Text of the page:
Orchid: The Plant of the King’s Fragrance
According to Wikipedia, orchids are “one of the two largest families of flowering plants, with between 21,950 and 26,049 currently accepted species, found in 880 genera. Selecting which of the two families is larger remains elusive because of the difficulties associated with putting hard species numbers on such enormous groups.
Regardless, the number of orchid species equals more than twice the number of bird species, and about four times the number of mammal species. It also encompasses about six to 11 percent of all seed plants. Moreover, since the introduction of tropical species in the 19th century, horticulturists have produced more than 100,000 hybrids and “cultivars.” Wow. Apparently there’s a lot to choose from.
Scientists believe that the origin of orchids goes back much further than originally thought. Wikipedia mentions that, “An extinct species of stingless bee, Proplebeia dominicana, was found trapped in Miocene amber from about 15 to 20 million years ago. The bee was carrying pollen of a previously unknown orchid taxon, Meliorchis caribea, on its wings. This find is the first evidence of fossilised orchids to date.
“This indicates orchids may have arisen 76 to 84 million years ago during the Late Cretaceous. In other words, they may have coexisted with dinosaurs. It also shows insects were active pollinators of orchids then.”
For centuries, the orchid has been a symbol of love, luxury and beauty. The early Greeks thought the orchid represented virility. The Chinese called it “the plant of the king’s fragrance.” In medieval times, the orchid was thought to be an aphrodisiac and was used in love potions. The 18th century ushered in orchid collecting, but because they were then so rare, only a few botanists and wealthy amateurs could enjoy them. William Cattley, in 1818, became the first person to bloom an orchid, the Cattleya, an event that electrified the flower world. A single orchid sold for thousands of dollars.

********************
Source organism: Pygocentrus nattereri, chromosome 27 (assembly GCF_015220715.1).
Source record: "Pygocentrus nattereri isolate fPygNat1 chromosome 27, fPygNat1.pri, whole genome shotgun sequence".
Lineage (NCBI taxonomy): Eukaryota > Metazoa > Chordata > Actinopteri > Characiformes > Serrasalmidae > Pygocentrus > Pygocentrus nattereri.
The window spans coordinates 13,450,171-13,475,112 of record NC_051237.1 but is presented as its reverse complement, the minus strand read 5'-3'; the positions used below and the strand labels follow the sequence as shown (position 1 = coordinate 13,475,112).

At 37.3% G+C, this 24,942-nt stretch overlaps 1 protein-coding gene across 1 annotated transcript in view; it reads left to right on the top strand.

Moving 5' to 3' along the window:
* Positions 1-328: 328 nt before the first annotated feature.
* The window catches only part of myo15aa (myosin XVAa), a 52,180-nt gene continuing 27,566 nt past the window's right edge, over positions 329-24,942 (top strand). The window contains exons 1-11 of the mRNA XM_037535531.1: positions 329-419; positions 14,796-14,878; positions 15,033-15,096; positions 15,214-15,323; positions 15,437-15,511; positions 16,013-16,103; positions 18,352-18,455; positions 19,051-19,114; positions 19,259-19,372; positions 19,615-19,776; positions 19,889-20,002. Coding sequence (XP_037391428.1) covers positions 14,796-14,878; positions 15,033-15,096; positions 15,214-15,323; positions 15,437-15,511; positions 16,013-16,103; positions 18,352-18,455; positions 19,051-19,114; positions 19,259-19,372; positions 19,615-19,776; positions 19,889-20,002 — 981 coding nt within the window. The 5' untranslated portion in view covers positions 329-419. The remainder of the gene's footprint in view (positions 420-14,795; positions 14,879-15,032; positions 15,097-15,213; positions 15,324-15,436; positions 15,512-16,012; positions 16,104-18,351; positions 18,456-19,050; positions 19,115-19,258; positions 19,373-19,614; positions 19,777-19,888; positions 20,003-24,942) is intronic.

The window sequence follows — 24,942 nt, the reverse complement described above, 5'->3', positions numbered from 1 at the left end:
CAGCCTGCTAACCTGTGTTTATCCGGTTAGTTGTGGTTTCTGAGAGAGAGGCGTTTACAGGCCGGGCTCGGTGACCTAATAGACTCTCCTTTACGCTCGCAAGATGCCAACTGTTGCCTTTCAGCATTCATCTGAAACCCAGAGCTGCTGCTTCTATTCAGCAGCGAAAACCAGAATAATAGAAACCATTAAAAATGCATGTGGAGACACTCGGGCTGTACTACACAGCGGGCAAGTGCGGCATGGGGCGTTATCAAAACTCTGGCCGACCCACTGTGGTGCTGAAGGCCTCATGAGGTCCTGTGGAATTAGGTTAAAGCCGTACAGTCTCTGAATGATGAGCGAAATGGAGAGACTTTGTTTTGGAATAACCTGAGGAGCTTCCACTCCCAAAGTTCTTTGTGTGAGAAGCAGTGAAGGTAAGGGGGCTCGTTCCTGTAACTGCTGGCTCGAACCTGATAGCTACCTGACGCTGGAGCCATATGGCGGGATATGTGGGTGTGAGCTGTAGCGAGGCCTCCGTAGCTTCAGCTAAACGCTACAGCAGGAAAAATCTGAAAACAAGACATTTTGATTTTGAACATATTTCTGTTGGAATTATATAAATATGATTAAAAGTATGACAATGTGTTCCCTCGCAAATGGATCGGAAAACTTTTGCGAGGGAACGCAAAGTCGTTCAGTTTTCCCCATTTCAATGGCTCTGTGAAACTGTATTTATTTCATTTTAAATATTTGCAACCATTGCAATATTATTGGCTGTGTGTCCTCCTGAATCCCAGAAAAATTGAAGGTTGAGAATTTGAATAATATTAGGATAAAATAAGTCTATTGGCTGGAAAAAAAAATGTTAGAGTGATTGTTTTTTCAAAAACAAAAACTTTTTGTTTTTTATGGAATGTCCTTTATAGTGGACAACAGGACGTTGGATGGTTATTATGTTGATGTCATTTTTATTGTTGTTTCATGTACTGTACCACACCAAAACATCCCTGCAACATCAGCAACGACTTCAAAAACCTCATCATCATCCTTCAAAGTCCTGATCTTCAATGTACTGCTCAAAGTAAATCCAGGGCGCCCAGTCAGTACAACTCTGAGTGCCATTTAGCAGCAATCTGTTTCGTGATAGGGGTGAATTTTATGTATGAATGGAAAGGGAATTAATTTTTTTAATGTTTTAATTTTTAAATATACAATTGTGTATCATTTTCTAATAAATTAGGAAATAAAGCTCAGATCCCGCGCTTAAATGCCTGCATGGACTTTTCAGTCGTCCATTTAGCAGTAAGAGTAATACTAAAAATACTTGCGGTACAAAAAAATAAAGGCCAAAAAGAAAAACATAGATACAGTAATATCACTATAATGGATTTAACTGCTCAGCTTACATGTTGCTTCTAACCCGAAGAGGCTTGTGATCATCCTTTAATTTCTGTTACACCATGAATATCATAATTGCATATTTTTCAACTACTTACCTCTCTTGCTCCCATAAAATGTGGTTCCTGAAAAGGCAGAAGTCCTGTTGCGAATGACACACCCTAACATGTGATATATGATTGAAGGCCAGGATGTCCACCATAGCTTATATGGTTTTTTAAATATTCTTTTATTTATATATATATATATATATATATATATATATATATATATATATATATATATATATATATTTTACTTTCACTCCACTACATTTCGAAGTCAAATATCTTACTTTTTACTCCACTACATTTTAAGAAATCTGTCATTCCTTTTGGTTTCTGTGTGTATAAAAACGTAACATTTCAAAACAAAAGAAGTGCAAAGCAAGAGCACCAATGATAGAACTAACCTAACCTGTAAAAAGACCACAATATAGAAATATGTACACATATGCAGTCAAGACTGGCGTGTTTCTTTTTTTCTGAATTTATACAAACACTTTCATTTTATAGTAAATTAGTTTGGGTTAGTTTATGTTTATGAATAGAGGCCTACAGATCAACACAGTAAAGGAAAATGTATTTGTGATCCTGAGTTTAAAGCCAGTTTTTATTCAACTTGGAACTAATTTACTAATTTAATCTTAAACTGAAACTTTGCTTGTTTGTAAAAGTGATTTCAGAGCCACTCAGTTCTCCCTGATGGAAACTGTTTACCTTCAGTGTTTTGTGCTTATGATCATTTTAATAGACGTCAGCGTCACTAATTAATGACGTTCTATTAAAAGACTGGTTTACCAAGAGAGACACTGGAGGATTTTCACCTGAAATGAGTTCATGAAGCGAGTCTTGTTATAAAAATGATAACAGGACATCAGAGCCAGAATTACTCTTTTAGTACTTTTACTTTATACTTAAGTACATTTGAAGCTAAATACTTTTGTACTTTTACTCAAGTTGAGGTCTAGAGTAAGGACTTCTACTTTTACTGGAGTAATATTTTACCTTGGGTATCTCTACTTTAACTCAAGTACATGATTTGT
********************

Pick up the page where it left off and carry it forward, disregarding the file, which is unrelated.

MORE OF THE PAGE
Orchids occur in almost every habitat other than glaciers. The richest concentration of orchid varieties is found in Nepal, in the Himalayan region. The majority are found in the tropics, in Asia, South America and Central America. However, they can be found above the Arctic Circle, in southern Patagonia, and close to Antarctica. Orchid is sure a versatile and adaptable plant.
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